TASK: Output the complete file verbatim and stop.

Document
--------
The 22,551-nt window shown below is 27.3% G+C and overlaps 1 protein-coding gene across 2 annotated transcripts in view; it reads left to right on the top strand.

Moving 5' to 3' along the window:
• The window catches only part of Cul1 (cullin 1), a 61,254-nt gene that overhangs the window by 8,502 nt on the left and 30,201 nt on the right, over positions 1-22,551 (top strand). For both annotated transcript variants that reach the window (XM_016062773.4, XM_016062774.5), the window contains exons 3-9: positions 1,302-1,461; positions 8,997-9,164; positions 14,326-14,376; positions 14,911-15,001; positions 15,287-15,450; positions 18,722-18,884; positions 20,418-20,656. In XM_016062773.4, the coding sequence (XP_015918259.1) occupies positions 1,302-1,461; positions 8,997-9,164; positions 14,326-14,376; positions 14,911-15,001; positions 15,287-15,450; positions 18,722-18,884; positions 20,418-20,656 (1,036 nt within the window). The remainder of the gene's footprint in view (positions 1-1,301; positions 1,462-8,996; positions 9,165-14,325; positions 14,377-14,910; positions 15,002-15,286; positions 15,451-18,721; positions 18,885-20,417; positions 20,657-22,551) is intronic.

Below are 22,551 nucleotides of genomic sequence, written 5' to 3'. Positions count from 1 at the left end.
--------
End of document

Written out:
The 22,551-nt window shown below is 27.3% G+C and overlaps 1 protein-coding gene across 2 annotated transcripts in view; it reads left to right on the top strand.

Moving 5' to 3' along the window:
• The window catches only part of Cul1 (cullin 1), a 61,254-nt gene that overhangs the window by 8,502 nt on the left and 30,201 nt on the right, over positions 1-22,551 (top strand). For both annotated transcript variants that reach the window (XM_016062773.4, XM_016062774.5), the window contains exons 3-9: positions 1,302-1,461; positions 8,997-9,164; positions 14,326-14,376; positions 14,911-15,001; positions 15,287-15,450; positions 18,722-18,884; positions 20,418-20,656. In XM_016062773.4, the coding sequence (XP_015918259.1) occupies positions 1,302-1,461; positions 8,997-9,164; positions 14,326-14,376; positions 14,911-15,001; positions 15,287-15,450; positions 18,722-18,884; positions 20,418-20,656 (1,036 nt within the window). The remainder of the gene's footprint in view (positions 1-1,301; positions 1,462-8,996; positions 9,165-14,325; positions 14,377-14,910; positions 15,002-15,286; positions 15,451-18,721; positions 18,885-20,417; positions 20,657-22,551) is intronic.

Below are 22,551 nucleotides of genomic sequence, written 5' to 3'. Positions count from 1 at the left end.